While Strolling Through The Stats One Day....

The evil IT Nazis don't have their hooks into my home computers -- yet. But, I'm sure they have their eyes gazing warily in my direction. Thank God I'm wearing my aluminum foil-lined Nats cap. It's stylish AND functional.

Time for a stroll around the stats -- this time using teams that are actually IN the National League. All places are out of 16 teams.

Runs Scored -- 91 (12th) Pitt is in last place with 57!?
Batting Average -- .268 (7th)
On-Base Percentage -- .325 (11th)
Slugging Percentage -- .432 (4th)
OPS -- .756 (8th)

That's a pretty telling story right there. It also shows the folly of ranking teams by batting average. On-base percentage typically has a more direct relationship with the number of runs scored by a team than any other stat. It's not perfect, but it's better than any other standard stat.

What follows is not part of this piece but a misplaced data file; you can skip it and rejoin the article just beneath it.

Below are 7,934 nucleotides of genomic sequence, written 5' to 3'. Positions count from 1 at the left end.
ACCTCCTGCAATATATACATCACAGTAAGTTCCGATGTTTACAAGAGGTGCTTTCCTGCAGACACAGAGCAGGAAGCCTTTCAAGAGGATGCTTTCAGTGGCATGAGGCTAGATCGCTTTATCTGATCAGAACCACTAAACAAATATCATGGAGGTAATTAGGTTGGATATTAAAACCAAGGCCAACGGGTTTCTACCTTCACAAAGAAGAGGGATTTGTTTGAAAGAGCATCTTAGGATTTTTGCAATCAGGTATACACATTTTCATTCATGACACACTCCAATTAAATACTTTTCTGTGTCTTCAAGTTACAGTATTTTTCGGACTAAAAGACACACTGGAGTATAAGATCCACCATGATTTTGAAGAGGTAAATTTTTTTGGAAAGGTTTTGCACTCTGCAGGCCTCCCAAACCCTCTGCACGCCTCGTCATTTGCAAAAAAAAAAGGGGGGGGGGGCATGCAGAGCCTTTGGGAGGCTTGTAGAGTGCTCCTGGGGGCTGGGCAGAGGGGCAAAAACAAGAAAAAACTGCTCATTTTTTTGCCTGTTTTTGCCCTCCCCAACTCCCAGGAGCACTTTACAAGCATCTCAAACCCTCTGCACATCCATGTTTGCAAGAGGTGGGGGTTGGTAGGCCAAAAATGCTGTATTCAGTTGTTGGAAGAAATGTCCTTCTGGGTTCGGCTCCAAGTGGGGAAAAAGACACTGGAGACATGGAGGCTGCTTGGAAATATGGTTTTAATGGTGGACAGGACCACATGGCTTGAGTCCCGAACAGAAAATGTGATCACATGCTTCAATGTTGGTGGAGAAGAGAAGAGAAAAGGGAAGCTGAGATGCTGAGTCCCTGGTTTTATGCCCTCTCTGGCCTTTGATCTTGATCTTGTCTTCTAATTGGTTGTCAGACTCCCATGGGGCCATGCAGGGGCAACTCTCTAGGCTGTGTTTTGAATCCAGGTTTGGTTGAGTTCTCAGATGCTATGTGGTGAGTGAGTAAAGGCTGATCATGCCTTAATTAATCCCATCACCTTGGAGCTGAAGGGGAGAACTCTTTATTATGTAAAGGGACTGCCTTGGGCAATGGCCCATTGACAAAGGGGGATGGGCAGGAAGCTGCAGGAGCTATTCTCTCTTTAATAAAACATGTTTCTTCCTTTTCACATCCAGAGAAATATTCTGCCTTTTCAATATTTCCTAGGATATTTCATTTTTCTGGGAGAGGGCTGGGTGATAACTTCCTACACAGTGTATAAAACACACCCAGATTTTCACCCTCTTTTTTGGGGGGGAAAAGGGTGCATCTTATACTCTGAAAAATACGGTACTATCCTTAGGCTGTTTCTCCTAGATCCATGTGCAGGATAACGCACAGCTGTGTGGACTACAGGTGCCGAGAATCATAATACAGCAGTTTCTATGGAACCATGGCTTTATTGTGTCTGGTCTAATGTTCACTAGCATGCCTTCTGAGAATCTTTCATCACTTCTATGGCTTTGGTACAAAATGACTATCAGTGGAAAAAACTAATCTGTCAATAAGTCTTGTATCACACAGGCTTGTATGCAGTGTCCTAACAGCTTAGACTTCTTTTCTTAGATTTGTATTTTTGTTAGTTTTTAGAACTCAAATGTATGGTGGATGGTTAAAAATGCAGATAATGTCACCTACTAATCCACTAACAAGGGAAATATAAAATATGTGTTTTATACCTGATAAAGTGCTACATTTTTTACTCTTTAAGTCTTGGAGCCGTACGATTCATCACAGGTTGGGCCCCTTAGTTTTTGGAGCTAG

Someone who looked at those stats blindly would be able to tell a lot about the kind of team we have, and they'd probably be pretty close.

They'd see a team that gets its fair share of base hits, but is below average at getting runners on via other means. They'd see a team that rakes extra-base hits, but, because there aren't a ton of runners on, those hits are 'wasted'. They'd also probably be able to take a reasonable guess that the team isn't hitting with runners in scoring position. It's been a very wasteful and inefficient offense.

Home Runs -- 20 (9th)
Triples -- 10 (1st)
Doubles -- 41 (5th)
Total Bases -- 319 (4th)